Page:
Riding The Tide To New Markets

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Knowing the market is the most important single step you must make as you develop a business plan. After all, markets make the money, and if you’ve launched a small business in a niche product like surfboards, you need to take special care in choosing your targeted areas for expansion. A number of American firms have found real success in Australia, and if you’re handling a product like surfboards it might be just the place for you too. Consider some of the ways a push into Australia is easier and more likely to succeed. And bear in mind that regardless of the product and the market, this same process will help you sell whatever you’ve got.

Clear Market Potential

Isn’t that smart in any market expansion? You must have a good indication that your product or service will fly in the new market before you invest anything in putting it there. Don’t execute the classic missionary mistake that was made in Africa years ago, when well-intentioned American volunteers brought dozens of solar-powered ovens to improve cooking conditions for people living in the bush, only to find out that their standard was to cook after dark.

That means to cross landlocked countries off your surfboard market list and stick to countries with abundant coastline–like Australia. Then do your homework and make sure you’re hitting the prime market times of the year. Remember that Southern Hemisphere seasons are opposite of Northern Hemisphere seasons, so you want to read up on optimum Australian surf months and calculate your best sales time from there. Which brings up another point.

Smoothing The Market

When you’re in a seasonal business like surfing, it can be tough to expand your market share without becoming very inefficient. Surfboards sell like crazy in the spring and early summer, then taper as fall approaches. That means that the more you sell, the more idle time your production, shipping, and sales experience in the off-season. It can turn your world upside-down…which is perfect.

Down under, as noted, they are surfing when we are shoveling snow, and vice versa. Jumping into the Australian market is a perfect way to ensure year-round activity for your company and will prove far more efficient than spreading out in the northern latitudes. So while your entrepreneurial friends are rolling out Christmas lights or wool scarves, you will watch your ocean gear head for warmer weather. All you have to do is figure out shipping. International shipping is its own beast, as you have undoubtedly already figured out. Trying to do everything yourself is incredibly expensive and time consuming and many drop shippers and even major retailers (like Amazon) are very hesitant to ship goods from the US to Australia. One of the more efficient ways to take advantage of the affordable shipping rates of a retailer like Amazon is to use services like Qannu.com. Qannu acts as a middle man so that retailers can have Amazon Ship to AU from US with relatively little difficulty. Yes, it adds a step to the process but it’s a more affordable step than sending out your product piece-meal to each customer who places an order.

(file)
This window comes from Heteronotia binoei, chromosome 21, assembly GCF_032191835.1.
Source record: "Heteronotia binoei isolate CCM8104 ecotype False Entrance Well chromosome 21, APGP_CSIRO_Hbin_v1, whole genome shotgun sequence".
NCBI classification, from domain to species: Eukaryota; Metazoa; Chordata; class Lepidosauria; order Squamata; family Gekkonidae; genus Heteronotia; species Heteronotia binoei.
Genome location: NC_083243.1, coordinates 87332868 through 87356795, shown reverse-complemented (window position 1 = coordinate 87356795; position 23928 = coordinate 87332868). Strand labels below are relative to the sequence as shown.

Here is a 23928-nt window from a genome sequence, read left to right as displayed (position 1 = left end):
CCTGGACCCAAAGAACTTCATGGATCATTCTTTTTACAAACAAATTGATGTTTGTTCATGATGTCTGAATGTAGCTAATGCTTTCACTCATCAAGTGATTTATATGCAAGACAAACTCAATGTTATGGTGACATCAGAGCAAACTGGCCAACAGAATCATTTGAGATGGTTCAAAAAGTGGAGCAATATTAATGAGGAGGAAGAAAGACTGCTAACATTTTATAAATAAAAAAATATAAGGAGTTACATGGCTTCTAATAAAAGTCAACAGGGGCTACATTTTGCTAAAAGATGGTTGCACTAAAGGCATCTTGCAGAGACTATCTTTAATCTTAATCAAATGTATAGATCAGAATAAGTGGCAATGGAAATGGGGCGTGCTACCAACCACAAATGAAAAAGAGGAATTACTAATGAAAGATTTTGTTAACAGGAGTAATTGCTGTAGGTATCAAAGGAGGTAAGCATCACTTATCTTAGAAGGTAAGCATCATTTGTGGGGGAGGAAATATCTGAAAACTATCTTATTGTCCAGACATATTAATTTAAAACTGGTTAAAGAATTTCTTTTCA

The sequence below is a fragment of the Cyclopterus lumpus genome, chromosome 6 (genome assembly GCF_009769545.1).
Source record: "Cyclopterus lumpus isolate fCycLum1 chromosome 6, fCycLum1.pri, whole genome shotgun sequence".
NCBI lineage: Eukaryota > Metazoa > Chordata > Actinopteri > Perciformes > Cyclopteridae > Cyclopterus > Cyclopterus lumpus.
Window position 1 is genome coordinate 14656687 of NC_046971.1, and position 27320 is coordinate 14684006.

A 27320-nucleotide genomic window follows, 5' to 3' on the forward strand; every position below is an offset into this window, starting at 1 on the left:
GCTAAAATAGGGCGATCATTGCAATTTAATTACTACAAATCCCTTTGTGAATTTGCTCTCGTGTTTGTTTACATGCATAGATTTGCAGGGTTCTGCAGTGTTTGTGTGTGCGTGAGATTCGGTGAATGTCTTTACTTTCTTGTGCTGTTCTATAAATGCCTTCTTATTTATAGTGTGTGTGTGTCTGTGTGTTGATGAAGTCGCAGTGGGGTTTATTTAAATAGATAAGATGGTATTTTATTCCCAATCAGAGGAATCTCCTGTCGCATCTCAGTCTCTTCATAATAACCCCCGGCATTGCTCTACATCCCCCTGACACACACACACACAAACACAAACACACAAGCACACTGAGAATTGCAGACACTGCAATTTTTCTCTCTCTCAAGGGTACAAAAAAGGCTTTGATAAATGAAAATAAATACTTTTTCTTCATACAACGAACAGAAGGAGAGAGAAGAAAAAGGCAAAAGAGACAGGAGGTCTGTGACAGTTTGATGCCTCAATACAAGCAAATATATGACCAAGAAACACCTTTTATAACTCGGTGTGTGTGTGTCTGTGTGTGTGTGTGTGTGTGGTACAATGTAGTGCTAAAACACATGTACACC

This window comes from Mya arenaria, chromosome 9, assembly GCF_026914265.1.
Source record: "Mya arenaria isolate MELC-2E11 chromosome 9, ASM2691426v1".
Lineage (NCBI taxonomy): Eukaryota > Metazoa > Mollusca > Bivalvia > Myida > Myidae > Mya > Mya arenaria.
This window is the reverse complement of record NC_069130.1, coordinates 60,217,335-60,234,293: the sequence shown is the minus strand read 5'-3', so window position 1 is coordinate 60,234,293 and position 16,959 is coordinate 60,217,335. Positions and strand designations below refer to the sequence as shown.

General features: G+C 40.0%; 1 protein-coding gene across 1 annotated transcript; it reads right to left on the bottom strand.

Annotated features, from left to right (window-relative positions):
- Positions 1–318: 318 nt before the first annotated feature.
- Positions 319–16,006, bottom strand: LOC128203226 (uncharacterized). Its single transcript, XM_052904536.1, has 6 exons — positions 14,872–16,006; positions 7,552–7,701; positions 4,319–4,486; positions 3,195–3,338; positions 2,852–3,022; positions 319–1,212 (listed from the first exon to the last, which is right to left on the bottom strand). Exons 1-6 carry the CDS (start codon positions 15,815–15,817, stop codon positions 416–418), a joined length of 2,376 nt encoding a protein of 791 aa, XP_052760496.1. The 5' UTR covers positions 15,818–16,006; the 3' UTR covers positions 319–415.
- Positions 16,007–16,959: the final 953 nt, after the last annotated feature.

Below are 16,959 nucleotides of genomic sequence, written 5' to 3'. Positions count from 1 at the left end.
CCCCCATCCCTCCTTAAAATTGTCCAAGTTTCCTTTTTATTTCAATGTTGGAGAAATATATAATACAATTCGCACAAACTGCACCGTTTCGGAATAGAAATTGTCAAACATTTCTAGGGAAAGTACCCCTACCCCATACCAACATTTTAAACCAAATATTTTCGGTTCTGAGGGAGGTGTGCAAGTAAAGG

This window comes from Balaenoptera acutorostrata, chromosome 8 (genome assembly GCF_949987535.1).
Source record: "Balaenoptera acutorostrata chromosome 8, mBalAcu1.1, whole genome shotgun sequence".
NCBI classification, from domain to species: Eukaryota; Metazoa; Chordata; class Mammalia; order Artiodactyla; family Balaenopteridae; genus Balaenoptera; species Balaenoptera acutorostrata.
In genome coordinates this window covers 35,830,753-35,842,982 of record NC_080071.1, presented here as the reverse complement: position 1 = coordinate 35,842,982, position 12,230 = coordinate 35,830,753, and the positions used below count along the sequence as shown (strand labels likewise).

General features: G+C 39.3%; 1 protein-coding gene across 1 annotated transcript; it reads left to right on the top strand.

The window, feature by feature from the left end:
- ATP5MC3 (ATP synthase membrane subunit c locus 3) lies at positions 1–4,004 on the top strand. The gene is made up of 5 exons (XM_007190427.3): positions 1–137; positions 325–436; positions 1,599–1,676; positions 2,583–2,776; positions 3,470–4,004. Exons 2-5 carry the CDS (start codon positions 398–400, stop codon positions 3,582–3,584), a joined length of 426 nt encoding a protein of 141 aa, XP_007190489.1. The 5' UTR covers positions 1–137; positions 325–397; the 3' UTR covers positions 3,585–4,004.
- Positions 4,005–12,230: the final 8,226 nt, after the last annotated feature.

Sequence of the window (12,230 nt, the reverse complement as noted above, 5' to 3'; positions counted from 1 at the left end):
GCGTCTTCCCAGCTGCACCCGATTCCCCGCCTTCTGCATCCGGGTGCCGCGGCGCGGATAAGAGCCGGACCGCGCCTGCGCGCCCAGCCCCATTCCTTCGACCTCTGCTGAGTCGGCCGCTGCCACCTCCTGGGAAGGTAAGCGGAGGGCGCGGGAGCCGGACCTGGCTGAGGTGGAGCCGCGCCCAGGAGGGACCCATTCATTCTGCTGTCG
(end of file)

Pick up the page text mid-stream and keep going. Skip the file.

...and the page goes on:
Ease Of Conversion

Of course, Australia isn’t the only other surfing country in the world. In your travels, you may have run across many great surfing locales. But Australia is a very large one with a key characteristic in common with American markets: The customers speak English.

As a result, there will be no need to have your packaging translated into another language and reprinted, with a costly bottom line. The few little differences–like “color” and “colour”, “truck” and “lorry”–are either avoidable or easy enough for readers to figure out. For a high-end surfboard, you want to provide the customer with clear instructions for its care, so an owner’s manual in broken Portuguese will not leave Brazilian customers happy.

It isn’t just language that’s similar, either. The shared speech has given rise to shared culture, so kids growing up in Australia have seen just as much “Baywatch” as American kids. With similar working cultures, both nations have a desire for a couple weeks’ fun at the beach during the summer. Those shared values and norms–remember that from SOC 101?–create similarities in consumer habits that will benefit you as you work on turning their Australian dollars into your American dollars.

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